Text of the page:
Back to School Memories

Woody girls in high school - Senior, Junior, Freshman.

Woody girls in high school – Senior, Junior, Freshman.

I stood at the fence crying, waiting for my big brother to walk me home. The kindergarten students were dismissed 15 minutes before the other students and I needed my older brother. After all, he was in third grade. A really big kid, a 6th grader who was a Safety Patrol, was exercising his new found authority by telling me I had to leave the playgound, THAT WAS THE RULE!

What was I to do? How would I get home by myself? I wasn’t sure which way to go. (I lived four blocks straight down Illinois Street, turn right on Washington Street and my house was the second house from corner – 315 South Washington Street.)

But I didn’t realize that. I had walked to school with my brother and I was going to wait and walk home with him. All 700 students who attended Lowell Elementary School in Wheaton, Illinois walked to school. At least it seemed that way. There were no buses and it was rare for a student to be dropped off by a car.

It was 56 years ago that this situation occured, yet it is my first and freshest memory of school. It amazes me that memories like that remain and the accompanying feelings are often felt as well. I went on to have a very good year in kindergarten and have wonderful memories of my years in school. Yet that first day…

I had played school since I was about four years old – my first pupil was my younger brother. (At this point, all southern ladies say “Bless his heart!”) It was true, I imposed the iron will of my teaching authority on his sweet, compliant nature. He now works very successfully at a prestigious university, so hopfully the damage I inflicted was minimal.

As parents and grandparents we want our children to have positive experiences in school. Some parents choose to homeschool, often with the goal to ensure positive learning experiences. Yet is it possible to guarantee positive outcomes for our children? Even in playing, I possibly gave my brother negative learning experiences.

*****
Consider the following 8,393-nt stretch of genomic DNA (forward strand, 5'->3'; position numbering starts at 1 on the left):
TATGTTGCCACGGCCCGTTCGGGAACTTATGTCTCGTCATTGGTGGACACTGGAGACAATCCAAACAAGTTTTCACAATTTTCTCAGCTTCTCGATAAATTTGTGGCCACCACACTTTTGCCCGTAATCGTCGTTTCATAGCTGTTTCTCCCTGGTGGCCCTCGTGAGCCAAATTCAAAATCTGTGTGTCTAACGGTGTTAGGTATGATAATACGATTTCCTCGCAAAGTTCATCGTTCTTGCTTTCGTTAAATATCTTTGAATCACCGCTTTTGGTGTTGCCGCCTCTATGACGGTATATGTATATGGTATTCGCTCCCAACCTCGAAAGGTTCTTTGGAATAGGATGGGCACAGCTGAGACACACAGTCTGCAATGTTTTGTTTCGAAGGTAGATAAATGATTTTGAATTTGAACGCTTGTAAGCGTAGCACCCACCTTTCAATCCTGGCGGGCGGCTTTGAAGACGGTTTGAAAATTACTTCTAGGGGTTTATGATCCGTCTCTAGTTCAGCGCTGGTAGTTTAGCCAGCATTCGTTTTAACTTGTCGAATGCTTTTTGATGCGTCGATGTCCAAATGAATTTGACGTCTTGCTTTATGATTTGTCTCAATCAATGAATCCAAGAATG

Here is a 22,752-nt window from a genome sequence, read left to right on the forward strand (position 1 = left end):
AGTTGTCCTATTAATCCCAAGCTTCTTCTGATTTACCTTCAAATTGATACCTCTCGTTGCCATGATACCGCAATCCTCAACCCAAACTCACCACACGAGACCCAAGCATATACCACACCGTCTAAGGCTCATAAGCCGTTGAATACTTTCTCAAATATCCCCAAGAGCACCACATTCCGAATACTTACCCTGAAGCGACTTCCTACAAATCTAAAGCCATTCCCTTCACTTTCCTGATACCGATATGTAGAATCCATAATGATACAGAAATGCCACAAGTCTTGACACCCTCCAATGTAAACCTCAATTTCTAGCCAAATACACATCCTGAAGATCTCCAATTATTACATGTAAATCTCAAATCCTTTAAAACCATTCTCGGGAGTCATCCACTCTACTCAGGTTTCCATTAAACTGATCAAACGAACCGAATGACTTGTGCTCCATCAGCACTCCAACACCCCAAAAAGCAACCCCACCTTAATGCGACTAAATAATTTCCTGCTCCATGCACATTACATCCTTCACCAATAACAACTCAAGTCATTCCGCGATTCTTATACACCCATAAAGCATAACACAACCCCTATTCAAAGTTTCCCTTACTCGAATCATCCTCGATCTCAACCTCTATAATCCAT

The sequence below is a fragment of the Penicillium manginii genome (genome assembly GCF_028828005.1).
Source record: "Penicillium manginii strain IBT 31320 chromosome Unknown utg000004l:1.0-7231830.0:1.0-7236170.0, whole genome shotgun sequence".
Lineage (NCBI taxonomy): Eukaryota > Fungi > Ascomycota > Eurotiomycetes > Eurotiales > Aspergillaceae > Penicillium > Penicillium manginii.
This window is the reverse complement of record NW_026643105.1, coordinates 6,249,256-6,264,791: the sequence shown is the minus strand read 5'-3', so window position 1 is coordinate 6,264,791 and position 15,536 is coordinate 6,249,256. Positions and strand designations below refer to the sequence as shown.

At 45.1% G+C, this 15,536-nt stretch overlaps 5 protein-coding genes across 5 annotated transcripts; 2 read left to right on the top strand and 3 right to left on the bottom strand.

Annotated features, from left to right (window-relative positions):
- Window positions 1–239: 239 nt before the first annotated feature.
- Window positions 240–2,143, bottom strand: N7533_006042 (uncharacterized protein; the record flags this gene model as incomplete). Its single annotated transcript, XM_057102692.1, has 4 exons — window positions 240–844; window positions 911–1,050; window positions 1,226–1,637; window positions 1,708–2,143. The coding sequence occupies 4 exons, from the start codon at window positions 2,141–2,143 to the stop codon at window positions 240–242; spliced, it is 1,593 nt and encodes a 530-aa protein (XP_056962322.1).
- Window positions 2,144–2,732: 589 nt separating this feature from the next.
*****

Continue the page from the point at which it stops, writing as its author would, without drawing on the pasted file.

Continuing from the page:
I was reading this week in James 1:2-4 (NIV)

2 Consider it pure joy, my brothers and sisters, whenever you face trials of many kinds, 3 because you know that the testing of your faith produces perseverance. 4 Let perseverance finish its work so that you may be mature and complete, not lacking anything.

There are trials, hurts, and disappointments that our children will face in school. There are times when we must advocate for our child. A dear friend recently mentioned that she and her husband (who is a school administrator) recently changed the school their children attend because of unresolved issues that were adversely affecting their children.

How do we know when to intervene, and when to let circumstances run their course so that our children learn “perserverance … making them mature and complete”? There are no formulas. It takes wisdom and faith. Those are qualities I must seek from God.

Guess what? The very next verses in James say …

5 If any of you lacks wisdom, you should ask God, who gives generously to all without finding fault, and it will be given to you. 6 But when you ask, you must believe and not doubt, because the one who doubts is like a wave of the sea, blown and tossed by the wind.

So, there are times during this school year when you will need to seek wisdom from God. Like every day! When we ask, we must believe – trust – that God is faithful.